- This is already encompassed in AOTA or APTA. Not to mention that a group can suggest all they want but it is a long way to laws and financial support. The Feds have yet to fully fund their initiatives for Special Education of the 70’s.
- I think there should be some sort of a cap on the amount of students on caseload for each occupational therapy practitioner.
- Dedicated space to see students is a big problem!!
- The wide variety of service provision across the country causes problems when children move and services change – it would be helpful if we could all be on the same page to determine when it comes to how, how much, where, when, etc for service delivery.
- We are under teachers contract however do not benefit from all be fits such as allotted prep and planning time, scheduled lunch times, time for conferences. Traveling between multiple buildings sometimes takes lunch times as well. Scheduling always presents issues…
- A national organization would be very useful for research.
- Regarding the last question, guidelines rather than standards might be better. Each child and each classroom environment is unique and we must have the flexibility to adapt.
- There are currently no guidelines out there that indicate the workload vs caseload for all therapists. We are left to advocate for ourselves in a system that has been notorious for having small budgets. I am constantly performing work at home on my own time, spending money to buy supplies needed to provide services and constantly on the run!
- Every caseload, just like every student, is unique. The ratio of consult to direct treatment changes with caseloads and from year to year depending on need. Sessions per day can also change depending on the needs of students, special events, length of sessions, etc. Caseloads change depending on needs and could be larger with lots of consult or smaller with lots of direct service.
- Not sure if we need an actual national organization, but better support at the state level, backed by AOTA.
- A set of standards to refer to would be helpful because many therapists are working singly in school districts. Also as contract therapists rather than employees we often have very little say the hours that a district is willing to pay for and often little job security.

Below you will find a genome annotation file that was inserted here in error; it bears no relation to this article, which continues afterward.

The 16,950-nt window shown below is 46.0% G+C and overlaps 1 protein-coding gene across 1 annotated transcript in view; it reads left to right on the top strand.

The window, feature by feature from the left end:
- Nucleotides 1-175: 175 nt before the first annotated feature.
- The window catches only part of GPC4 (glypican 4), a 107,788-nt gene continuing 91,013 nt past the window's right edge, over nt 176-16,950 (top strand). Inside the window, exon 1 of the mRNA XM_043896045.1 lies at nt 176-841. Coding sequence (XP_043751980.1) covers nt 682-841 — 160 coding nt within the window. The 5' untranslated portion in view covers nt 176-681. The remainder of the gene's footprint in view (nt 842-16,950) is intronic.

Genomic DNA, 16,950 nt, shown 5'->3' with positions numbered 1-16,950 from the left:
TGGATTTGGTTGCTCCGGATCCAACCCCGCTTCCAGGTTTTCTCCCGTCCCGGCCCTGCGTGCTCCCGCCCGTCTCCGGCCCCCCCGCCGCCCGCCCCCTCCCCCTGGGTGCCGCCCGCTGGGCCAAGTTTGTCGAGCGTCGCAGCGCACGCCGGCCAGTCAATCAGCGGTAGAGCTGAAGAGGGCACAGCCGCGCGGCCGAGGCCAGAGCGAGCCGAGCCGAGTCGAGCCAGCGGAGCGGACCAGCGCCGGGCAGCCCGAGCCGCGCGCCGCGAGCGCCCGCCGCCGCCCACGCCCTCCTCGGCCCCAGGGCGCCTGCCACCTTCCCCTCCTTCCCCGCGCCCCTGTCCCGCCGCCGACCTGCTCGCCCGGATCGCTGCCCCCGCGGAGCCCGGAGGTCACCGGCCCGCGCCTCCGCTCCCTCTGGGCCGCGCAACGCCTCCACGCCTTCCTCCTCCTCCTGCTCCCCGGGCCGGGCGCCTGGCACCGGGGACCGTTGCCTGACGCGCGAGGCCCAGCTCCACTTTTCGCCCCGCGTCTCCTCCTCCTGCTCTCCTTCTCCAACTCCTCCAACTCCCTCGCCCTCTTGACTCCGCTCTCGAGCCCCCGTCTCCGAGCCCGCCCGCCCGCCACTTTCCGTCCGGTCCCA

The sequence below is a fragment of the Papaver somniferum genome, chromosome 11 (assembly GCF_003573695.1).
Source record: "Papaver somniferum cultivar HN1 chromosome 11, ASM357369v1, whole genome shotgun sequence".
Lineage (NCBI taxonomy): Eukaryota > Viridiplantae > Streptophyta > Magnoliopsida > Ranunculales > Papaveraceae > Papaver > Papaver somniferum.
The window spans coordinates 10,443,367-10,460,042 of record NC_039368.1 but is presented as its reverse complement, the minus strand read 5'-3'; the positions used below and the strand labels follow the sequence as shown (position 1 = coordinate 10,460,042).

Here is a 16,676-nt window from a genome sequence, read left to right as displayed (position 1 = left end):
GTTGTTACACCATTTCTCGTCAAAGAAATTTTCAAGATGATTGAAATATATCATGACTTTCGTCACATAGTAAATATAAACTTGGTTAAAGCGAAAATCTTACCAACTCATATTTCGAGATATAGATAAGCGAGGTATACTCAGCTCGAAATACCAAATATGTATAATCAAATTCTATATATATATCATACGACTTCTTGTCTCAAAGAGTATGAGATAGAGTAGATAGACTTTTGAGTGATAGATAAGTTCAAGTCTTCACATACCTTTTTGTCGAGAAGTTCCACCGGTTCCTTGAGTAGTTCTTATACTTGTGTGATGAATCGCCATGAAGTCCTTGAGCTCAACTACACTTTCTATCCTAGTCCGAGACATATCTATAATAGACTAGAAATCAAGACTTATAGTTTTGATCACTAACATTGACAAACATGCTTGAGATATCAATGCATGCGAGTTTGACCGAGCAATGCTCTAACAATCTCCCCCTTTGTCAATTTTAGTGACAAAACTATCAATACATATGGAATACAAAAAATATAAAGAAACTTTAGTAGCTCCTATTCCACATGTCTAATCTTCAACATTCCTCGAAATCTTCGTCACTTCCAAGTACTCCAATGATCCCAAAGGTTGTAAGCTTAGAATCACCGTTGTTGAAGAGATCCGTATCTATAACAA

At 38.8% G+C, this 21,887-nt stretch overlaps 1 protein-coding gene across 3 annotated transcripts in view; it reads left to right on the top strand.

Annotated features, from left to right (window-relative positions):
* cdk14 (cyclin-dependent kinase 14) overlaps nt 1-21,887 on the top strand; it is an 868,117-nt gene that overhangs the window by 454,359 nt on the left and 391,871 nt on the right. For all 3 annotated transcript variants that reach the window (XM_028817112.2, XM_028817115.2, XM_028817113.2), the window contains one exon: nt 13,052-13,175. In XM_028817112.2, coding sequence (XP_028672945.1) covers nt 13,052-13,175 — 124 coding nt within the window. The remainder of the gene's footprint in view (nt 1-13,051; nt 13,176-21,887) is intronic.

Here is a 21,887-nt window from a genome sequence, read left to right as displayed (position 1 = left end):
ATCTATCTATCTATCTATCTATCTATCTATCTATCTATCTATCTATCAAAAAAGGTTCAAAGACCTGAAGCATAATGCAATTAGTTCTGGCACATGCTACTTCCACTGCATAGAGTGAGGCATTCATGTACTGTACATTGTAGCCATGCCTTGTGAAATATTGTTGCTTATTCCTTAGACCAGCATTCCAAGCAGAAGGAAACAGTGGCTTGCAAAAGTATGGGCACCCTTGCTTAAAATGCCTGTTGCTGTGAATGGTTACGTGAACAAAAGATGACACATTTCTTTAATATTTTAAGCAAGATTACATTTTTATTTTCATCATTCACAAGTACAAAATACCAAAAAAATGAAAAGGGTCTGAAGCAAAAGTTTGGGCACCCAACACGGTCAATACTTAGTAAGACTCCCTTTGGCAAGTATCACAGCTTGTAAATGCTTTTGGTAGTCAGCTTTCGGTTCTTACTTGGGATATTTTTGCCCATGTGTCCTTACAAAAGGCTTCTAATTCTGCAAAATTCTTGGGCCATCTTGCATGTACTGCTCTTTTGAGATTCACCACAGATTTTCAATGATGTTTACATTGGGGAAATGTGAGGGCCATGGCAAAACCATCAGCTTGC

- I hesitated to answer the last question. I’m not sure that is the answer, but having standards to refer schools to would give more weight to my one opinion about the quality of services being offered.
- I find that I am often asked to observe, informally assess, or provide suggestions for students that are not on my caseload. I am happy to do this, but find it takes my time away from planning intervention sessions with my students. I wish there was time carved into my schedule to assist my building in general, in addition to time for my students. I want to be able to do both effectively.
- Each campus and organization too unique. Goal is to work together to provide services for kids.
- Although I think collaboration of ideas is always great, the way this question is worded sounds more like someone wants to mandate the situation. Every school district, available staff and caseload is unique and continuously in fluctuation as students move in and out, making set requirements impossible to maintain.
- Back in the 80’s some practitioners and I began the movement for more organization among school based practitioners. We were instrumental in getting guidelines for best practice written as well as professional development and fieldwork sites for training. I have been actively practicing as a school based OT for over 30 years, never have I witnessed a more greater need than ever for a a national organization to support us and would be willing to help!
- SLP have a caseload max in the schools. I see their caseloads going down. Caseload standards would be beneficial to our students and to our profession.
- I have been a school therapist for nearly 20 years and caseload/level of service has been a constant struggle. Nationwide recommendations or guidelines in this area would be extremely helpful.
- As a school based PT for 20+ years, delivery of services has evolved significantly. When we talk to our administrators about our needs, it would help to have standards to refer to as they still want to tie services to the amount of time on the IEP.
I am required to pay teachers union dues and benefit very little from those other than salary negotiation. Having our specific practices and related issues supported would be more appropriate.
- I believe there should be guidelines from AOTA (APTA, ASHA, etc.) to set an appropriate caseload size- based on work load, not caseload. I have been in positions where I was over scheduled and didn’t have the time to provide adequate therapy to students, but the district was unwilling to help in any way. I do not believe in organizations, such as unions, to determine such standards.
- I am willing to be part of that national organization.